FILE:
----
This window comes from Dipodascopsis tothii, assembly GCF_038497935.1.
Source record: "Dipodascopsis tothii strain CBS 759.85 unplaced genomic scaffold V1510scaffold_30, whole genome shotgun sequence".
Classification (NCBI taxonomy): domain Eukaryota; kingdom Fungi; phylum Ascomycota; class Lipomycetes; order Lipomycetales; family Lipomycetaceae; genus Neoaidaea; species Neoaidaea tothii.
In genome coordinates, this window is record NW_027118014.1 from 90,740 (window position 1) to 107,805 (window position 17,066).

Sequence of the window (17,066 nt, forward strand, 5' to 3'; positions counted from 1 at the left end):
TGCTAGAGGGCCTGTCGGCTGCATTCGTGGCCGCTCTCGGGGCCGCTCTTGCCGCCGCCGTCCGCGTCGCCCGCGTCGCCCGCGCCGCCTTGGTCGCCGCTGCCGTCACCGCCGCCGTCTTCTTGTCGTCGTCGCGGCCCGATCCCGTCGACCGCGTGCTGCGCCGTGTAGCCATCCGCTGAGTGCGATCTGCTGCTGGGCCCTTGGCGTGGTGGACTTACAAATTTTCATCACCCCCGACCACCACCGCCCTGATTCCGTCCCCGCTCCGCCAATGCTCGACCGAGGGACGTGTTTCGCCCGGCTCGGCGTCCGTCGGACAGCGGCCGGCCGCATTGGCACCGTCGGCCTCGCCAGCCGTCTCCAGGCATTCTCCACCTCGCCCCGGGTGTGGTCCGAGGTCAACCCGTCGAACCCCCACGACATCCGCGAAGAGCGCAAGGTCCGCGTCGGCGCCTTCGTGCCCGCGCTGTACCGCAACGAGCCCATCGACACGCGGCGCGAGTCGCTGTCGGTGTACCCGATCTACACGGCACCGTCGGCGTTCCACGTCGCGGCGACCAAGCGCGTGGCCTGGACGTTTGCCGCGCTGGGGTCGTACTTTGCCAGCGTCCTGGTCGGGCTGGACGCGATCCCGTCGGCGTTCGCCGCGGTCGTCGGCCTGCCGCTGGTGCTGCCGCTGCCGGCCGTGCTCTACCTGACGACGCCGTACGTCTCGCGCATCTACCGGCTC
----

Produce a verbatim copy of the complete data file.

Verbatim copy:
This window comes from Dipodascopsis tothii, assembly GCF_038497935.1.
Source record: "Dipodascopsis tothii strain CBS 759.85 unplaced genomic scaffold V1510scaffold_30, whole genome shotgun sequence".
Classification (NCBI taxonomy): domain Eukaryota; kingdom Fungi; phylum Ascomycota; class Lipomycetes; order Lipomycetales; family Lipomycetaceae; genus Neoaidaea; species Neoaidaea tothii.
In genome coordinates, this window is record NW_027118014.1 from 90,740 (window position 1) to 107,805 (window position 17,066).

Sequence of the window (17,066 nt, forward strand, 5' to 3'; positions counted from 1 at the left end):
TGCTAGAGGGCCTGTCGGCTGCATTCGTGGCCGCTCTCGGGGCCGCTCTTGCCGCCGCCGTCCGCGTCGCCCGCGTCGCCCGCGCCGCCTTGGTCGCCGCTGCCGTCACCGCCGCCGTCTTCTTGTCGTCGTCGCGGCCCGATCCCGTCGACCGCGTGCTGCGCCGTGTAGCCATCCGCTGAGTGCGATCTGCTGCTGGGCCCTTGGCGTGGTGGACTTACAAATTTTCATCACCCCCGACCACCACCGCCCTGATTCCGTCCCCGCTCCGCCAATGCTCGACCGAGGGACGTGTTTCGCCCGGCTCGGCGTCCGTCGGACAGCGGCCGGCCGCATTGGCACCGTCGGCCTCGCCAGCCGTCTCCAGGCATTCTCCACCTCGCCCCGGGTGTGGTCCGAGGTCAACCCGTCGAACCCCCACGACATCCGCGAAGAGCGCAAGGTCCGCGTCGGCGCCTTCGTGCCCGCGCTGTACCGCAACGAGCCCATCGACACGCGGCGCGAGTCGCTGTCGGTGTACCCGATCTACACGGCACCGTCGGCGTTCCACGTCGCGGCGACCAAGCGCGTGGCCTGGACGTTTGCCGCGCTGGGGTCGTACTTTGCCAGCGTCCTGGTCGGGCTGGACGCGATCCCGTCGGCGTTCGCCGCGGTCGTCGGCCTGCCGCTGGTGCTGCCGCTGCCGGCCGTGCTCTACCTGACGACGCCGTACGTCTCGCGCATCTACCGGCTC